- Job description: I listed nine initial responsibilities I had when I was hired, and compared them with the eight I had added. In my case, I had moved from writing to editing and publishing. I had also gone from working only with in-office colleagues to developing a freelance contributor program. Tracking the evolution of your own job description is imperative to demonstrating personal growth and its effects on your company.
- Achievements: I rattled off nine personal and team successes, some of which were beyond the scope of my role. I gave credit where it was due, like giving a shout out to a colleague who taught me the ins and outs of content marketing. I also mentioned what I’d learned from failures (a project that wasn’t executed, for example). The more big wins you can share with your boss, the more leverage you gain.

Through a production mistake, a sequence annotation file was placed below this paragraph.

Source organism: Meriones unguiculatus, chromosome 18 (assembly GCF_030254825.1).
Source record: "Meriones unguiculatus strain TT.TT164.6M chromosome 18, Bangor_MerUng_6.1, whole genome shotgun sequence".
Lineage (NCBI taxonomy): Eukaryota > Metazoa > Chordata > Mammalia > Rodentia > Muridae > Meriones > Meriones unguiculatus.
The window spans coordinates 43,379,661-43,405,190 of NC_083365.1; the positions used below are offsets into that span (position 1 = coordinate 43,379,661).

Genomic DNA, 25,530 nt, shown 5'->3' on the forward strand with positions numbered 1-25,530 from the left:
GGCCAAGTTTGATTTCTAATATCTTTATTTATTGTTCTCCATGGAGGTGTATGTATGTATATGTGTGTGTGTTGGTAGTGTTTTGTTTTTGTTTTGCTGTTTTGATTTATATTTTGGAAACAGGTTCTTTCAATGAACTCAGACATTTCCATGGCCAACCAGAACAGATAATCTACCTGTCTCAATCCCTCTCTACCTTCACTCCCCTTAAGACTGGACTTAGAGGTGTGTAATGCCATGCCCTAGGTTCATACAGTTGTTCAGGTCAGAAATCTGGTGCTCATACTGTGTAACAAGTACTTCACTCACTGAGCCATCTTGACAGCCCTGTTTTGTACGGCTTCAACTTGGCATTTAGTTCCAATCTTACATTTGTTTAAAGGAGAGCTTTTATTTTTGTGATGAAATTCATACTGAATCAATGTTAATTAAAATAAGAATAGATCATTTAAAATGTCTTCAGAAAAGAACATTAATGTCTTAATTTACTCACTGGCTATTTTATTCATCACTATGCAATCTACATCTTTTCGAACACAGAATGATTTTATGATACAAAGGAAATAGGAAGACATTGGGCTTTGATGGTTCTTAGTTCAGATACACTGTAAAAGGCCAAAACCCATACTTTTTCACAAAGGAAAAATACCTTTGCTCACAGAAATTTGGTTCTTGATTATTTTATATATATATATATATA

- Opportunities for growth: Because I was essentially asking for a promotion, I also outlined six growth areas and specific endeavors I wanted to take on. For me, that was becoming a savvier social media marketer and building a better team-wide editorial calendar. Talking about what you haven’t accomplished yet is worthwhile. It shows what kind of return on investment your company can expect.
3. What to ask for
When it comes to negotiating a new salary, many career experts say that being the first person to say a specific number puts the employee at a disadvantage. But I knew my superiors appreciated organized data, so I included some math.
I charted my salary at every job I’d held since 2011. That showed that my proposed increase was in line with my earning history.
I also consulted online resources such as PayScale and Salary.com to compare my earnings to the average salary of my peers. Each crowed-sourced website offered a different takeaway, so don’t rely on a single source in your comparison research.
There are other valuable metrics to increase the validity of your case. If you have the kind of gig where it’s easy to connect your output to the company’s profit, don’t be shy. There’s nothing like putting a specific dollar value on your contributions.